How does MP3 compression work? That's a common question that deserves a fast answer. I actually searched around the net before sitting down to write this and noticed that everyone was writing novels about the topic but nobody could explain it in a quick, normal-person manner. So here we go!
"Any sufficiently advanced technology is indistinguishable from magic." - Arthur C. Clarke
For most of us, the quote above perfectly sums up the mystery of MP3 compression. Sadly, it also sums up most of the explanations out there.
Nobody cared about this stuff when we were working in the analog field. We had vinyl records, 8-tracks, cassette tapes, and compact discs (these are digital but didn't need compression). MP3's became a "thing" after the explosion of the internet.
A typical uncompressed wave file might be as big as 300 MB for a typical 3 minute song. But after being run through the MP3 compression algorithms that might drop down to 3 MB without any serious loss of quality. This was preferable when our bandwidth speeds were extremely low on dial-up modems and we might of even had bandwidth caps for the month. Instead of waiting days to download a song, we could do it in a couple hours (and in the present, a couple of seconds!).
MP3's are maintaining their presence due to MP3 players like the iPod. They have limited hard drive or flash drive space, so with compression we can carry around a lot more music. Plus there's no need for full resolution files when we're doing yard work or at the gym using tiny sports earphones. It's also a huge space and bandwidth saver for online streaming services.
MP3 stands for MPEG Layer 3
MPEG is a video file type that did the same thing for videos as MP3's did for audio. In fact, MP3's are just the 3rd layer set apart for audio on the video files. It's all the same technology.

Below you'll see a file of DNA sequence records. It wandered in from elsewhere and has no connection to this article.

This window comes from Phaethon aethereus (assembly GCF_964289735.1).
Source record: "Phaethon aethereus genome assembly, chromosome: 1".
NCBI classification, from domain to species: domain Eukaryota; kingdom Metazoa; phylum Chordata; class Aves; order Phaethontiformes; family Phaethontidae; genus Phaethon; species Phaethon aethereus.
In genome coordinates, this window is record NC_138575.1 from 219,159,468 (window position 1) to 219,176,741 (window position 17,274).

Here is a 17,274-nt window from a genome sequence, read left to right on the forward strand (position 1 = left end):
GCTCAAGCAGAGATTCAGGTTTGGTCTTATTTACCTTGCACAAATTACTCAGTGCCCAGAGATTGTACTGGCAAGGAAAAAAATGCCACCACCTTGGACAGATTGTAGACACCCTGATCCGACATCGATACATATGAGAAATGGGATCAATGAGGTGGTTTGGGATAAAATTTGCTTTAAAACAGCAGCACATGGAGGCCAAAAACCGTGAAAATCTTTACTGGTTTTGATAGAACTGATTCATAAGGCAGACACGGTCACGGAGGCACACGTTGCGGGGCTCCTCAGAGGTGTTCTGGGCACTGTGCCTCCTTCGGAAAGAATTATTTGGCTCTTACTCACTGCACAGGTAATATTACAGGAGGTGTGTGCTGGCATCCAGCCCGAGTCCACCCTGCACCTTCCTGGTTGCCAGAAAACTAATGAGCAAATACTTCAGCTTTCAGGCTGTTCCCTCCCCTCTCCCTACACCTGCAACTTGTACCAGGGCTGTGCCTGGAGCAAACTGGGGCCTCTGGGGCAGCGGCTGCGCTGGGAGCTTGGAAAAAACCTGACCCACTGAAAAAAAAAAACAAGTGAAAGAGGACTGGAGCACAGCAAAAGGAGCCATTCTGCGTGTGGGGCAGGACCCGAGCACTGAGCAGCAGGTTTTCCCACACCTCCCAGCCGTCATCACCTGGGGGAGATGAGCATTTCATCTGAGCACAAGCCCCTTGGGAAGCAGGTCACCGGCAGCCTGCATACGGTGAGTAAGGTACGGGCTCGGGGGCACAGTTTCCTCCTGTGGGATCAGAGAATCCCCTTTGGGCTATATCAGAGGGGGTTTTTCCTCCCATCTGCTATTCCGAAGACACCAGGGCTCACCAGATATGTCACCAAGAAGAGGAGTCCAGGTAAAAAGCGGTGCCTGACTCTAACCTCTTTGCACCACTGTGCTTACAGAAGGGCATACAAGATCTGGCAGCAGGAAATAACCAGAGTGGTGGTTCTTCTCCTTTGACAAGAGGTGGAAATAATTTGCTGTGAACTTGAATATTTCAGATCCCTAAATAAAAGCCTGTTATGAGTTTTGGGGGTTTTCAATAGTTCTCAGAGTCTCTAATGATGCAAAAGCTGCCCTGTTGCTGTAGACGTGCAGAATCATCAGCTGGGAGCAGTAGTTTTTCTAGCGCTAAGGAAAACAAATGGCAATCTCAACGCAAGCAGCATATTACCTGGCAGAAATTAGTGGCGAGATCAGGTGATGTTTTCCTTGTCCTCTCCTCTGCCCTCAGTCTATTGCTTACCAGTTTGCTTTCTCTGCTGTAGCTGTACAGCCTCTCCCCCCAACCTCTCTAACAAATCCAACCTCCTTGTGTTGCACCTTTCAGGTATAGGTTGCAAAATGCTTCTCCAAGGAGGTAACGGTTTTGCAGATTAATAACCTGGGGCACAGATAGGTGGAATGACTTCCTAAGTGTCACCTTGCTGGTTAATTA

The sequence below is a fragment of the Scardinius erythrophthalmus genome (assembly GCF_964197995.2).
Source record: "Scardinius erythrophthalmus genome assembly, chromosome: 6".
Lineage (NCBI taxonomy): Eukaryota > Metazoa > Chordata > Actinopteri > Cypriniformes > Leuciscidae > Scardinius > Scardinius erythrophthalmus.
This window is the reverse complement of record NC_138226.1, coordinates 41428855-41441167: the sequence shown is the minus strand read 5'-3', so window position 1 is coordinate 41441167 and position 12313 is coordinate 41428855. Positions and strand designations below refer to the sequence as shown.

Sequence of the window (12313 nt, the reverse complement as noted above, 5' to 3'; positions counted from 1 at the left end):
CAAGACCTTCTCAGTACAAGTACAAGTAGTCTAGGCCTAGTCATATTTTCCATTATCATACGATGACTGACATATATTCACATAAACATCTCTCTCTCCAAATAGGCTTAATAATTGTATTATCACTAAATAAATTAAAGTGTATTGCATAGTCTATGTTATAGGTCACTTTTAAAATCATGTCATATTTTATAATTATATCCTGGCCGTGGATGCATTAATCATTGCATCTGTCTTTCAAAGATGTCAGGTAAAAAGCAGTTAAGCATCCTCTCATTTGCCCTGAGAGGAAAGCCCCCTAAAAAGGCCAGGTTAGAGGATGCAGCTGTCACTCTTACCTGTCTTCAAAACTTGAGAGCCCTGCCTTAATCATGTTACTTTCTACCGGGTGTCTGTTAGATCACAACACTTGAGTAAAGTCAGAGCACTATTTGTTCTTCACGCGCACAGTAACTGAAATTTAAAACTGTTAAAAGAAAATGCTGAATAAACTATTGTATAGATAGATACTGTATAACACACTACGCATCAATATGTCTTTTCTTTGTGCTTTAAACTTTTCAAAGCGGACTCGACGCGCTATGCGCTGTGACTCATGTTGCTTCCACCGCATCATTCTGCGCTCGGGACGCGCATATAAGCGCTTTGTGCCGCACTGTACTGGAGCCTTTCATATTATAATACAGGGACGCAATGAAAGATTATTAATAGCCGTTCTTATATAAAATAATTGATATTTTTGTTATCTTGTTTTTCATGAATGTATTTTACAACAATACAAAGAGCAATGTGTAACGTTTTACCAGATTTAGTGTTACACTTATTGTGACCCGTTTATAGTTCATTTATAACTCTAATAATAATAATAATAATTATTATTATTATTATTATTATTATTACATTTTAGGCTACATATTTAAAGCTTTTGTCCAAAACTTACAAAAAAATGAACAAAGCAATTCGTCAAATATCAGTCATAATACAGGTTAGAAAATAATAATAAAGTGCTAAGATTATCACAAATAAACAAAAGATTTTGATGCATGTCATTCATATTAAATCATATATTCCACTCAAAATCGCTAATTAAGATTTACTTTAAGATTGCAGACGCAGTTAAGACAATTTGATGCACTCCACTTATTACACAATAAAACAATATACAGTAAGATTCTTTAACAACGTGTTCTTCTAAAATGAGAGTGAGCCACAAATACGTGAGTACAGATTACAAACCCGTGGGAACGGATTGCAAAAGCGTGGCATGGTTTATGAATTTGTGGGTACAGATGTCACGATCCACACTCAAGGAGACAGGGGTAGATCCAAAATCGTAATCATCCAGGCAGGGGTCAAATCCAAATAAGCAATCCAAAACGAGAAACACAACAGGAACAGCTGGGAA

Here's where it gets crazy. The people who designed these compression algorithms used our knowledge of psychoacoustics to manage the data bandwidth. Psychoacoustics refers to how our brain interprets sounds. The brain uses certain tricks like auditory masking to allocate resources and attention to what is the most important sound happening at any given time. Using this info, we know what we can get rid of, data-wise.
The first and easiest savings are to go ahead and cut out a certain frequency range if the music allows for it. Adults begin to lose their capacity for hearing above 16-18 kHz, whereas the top limit for humans is around 24 kHz. At that level there's not a lot going on in terms of intelligibility. It's just "sparkle, shine, sheen."
In most cases, we don't need to have it at all or at least can encode it into the MP3 file at a lower resolution.
This refers to something our ears and brains do called simultaneous masking. Basically, if a loud sound is blaring out over the top of a lot of low-volume sounds, you're naturally going to focus on the loud sound. What this means is that we can spend lot less data on the quiet sounds. They don't need as much detail encoded in them during those times.
In the same fashion above, if two sound events occur within milliseconds of each other, we're only going to be able to focus on the loudest one. It's how we've been evolutionarily primed to react. Our ears and minds can't separate events that close in time.